Looking at the current developments in
Trawling through the archives I found what was a typical example of Colonial Condescending Attitude and Racism: not against Africans but against Maltese. With the threat of War with
· The Royal Navy Dockyard was the main economic activity on the island and Maltese
· The Economy of the
· There were already substantial number of Maltese in the R.Non non-permanent contracts as seamen of stokemen
This made sense to all: several Maltese needed work, and the R.N. needed bodies. All the R.N. needed to do was to allow permanent employment of Maltese in all occupations.
Unfortunately the racism of the R.N. officers would not allow such a win / win solution to take place. The late Admiral of the Fleet John D. Kelly, vehemently opposed the plan (any emphasis in the original):
“lower classes of
Not only that the Admiral also rejected the proposal arguing that the Maltese were not to be relied in combat:
“They lack “guts” and initiative. They are steady, sober, docile and not perceptive lazier than the average white man in the same climate. Their virtues, however, fade into nothingness the moment their skins are in danger, or worse, the moment they think their skins are in danger.”
He goes on to provide personal experiences of the Maltese cowardly under combat. Sadly even figures such as the Vice Admiral of Malta W.T.R. Ford, who had a great experience with working with Maltese men as the superintendent of the Dockyard in the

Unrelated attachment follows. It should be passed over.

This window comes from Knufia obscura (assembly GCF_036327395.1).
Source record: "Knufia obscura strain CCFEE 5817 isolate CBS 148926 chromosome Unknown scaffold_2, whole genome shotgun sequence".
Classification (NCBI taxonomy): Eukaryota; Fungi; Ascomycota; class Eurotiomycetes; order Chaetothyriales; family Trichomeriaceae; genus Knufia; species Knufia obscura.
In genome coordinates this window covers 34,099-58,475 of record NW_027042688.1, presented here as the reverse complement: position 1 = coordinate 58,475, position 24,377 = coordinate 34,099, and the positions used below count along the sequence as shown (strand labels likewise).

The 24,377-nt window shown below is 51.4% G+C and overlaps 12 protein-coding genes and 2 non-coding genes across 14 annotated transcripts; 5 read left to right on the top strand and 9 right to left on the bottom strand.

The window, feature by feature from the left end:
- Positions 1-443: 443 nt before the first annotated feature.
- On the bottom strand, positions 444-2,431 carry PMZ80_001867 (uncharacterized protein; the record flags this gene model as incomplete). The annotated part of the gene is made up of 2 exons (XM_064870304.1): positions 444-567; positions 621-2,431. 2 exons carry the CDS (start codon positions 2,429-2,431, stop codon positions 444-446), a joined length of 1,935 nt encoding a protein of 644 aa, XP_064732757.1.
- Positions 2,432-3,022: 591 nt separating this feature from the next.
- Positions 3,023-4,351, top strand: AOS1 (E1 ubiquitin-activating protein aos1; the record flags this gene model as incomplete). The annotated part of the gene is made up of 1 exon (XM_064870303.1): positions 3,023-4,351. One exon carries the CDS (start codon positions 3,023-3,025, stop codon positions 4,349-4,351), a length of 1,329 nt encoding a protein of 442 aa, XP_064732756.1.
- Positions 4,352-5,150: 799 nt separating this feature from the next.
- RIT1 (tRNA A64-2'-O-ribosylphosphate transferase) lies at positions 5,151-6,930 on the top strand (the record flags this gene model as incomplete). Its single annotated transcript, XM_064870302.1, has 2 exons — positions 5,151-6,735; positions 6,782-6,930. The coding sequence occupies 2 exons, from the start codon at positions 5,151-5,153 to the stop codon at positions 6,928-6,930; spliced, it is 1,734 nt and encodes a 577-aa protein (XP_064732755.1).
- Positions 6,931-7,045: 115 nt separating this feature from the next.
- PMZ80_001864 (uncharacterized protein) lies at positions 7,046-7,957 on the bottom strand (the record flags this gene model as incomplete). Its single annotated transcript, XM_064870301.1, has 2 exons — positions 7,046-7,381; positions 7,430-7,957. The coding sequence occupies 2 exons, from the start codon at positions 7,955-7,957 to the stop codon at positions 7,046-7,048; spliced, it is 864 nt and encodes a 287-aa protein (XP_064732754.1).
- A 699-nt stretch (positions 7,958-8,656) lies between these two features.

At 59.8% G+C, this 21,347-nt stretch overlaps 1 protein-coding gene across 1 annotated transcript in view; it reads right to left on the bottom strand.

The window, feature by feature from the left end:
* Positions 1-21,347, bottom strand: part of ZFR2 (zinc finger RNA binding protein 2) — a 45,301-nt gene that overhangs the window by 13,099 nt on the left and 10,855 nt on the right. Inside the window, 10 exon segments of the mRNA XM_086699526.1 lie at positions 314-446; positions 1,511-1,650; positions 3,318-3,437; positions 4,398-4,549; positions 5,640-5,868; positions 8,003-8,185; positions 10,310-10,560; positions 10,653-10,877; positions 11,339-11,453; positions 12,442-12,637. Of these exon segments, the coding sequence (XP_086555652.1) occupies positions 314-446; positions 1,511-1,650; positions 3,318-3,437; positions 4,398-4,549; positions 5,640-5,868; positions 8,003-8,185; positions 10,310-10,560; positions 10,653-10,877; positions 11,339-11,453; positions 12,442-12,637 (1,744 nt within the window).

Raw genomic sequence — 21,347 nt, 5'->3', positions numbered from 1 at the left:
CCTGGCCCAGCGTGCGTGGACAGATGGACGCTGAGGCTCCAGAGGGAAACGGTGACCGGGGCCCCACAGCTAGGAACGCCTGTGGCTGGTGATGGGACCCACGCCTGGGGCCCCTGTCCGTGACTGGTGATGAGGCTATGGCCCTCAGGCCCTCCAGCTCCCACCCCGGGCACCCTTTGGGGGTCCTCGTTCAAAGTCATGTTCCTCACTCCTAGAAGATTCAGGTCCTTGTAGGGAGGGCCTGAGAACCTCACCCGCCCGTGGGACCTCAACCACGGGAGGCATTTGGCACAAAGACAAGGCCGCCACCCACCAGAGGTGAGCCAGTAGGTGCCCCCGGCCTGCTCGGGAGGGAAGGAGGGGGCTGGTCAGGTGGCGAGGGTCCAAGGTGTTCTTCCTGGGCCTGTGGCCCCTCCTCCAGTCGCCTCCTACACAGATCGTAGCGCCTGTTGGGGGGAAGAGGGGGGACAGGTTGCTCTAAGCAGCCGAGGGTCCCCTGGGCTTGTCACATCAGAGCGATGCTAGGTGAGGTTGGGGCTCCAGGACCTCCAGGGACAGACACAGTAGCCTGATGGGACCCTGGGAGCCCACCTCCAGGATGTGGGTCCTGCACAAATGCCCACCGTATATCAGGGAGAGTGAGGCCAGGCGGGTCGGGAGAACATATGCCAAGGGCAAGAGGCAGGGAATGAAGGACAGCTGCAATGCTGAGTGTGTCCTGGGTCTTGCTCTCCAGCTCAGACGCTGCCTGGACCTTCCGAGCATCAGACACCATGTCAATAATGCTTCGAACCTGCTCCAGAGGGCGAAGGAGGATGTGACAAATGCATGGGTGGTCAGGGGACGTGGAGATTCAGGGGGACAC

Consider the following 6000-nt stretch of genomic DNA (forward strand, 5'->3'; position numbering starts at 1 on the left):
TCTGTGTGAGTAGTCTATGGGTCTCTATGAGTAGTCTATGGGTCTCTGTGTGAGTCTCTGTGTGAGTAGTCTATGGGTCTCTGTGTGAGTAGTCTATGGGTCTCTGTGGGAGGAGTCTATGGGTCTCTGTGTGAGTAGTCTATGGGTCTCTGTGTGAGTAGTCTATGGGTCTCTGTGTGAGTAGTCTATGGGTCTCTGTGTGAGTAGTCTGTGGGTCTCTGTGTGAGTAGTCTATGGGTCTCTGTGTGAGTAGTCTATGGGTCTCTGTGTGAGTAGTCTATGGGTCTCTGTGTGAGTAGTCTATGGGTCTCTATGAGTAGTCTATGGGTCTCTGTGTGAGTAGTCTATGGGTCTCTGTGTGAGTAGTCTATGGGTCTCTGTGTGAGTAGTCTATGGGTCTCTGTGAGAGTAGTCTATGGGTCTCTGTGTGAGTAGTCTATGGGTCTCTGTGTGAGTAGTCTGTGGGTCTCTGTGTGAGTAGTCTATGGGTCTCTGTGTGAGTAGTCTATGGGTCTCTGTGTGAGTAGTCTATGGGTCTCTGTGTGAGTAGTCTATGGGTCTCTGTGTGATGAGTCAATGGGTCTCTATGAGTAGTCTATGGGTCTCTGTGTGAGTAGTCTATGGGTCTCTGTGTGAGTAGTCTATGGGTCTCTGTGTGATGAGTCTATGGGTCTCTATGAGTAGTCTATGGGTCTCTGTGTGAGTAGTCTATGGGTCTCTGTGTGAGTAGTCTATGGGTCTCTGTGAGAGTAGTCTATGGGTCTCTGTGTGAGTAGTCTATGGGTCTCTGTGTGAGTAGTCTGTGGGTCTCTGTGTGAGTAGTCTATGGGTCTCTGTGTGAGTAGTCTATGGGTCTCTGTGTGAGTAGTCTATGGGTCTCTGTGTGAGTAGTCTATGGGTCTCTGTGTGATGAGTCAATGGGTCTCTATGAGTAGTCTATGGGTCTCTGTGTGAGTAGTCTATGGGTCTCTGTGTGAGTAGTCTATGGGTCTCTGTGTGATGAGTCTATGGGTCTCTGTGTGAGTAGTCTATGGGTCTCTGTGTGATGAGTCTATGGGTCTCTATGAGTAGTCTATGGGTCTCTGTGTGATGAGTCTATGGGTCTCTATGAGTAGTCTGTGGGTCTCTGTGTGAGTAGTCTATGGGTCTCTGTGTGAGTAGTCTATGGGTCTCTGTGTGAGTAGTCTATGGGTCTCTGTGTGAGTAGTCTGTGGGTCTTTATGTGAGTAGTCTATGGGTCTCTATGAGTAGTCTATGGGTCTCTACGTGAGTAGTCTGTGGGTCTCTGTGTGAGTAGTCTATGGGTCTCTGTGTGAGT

“Are not the shared by myself… however the Maltese “are not endowed with the qualities of courage or coolness in danger, and recently on the occasion of the mining of “Hunter” some Maltese stewards or cooks did hump overboard without order and without necessity.
The idea was dropped.
What saddened me reading such comments is not so much the arrogance and the painting of a whole nation with a single derogatory brushstroke; what saddens me is the realisation of how ingrained was the feeling of superiority within the British Colonial system. With the exception of newly colonised territories,
But they could not do it – the real problem was not the fighting qualities of the Maltese (who I don’t blame for not wanting to die fighting a war they did not understand): it was that the British admirals simply refused to accept that a British man or the lower ranks, could at one day ordered by a person from the colonies.
Seven years later King George V presented the St. Georges cross to the whole island of Malta to 'bear witness to the heroism and devotion of its people' during the great siege it underwent in the early parts of World War Two. It took the necessity of the Second World War for British officers to break their iron wall of prejudice.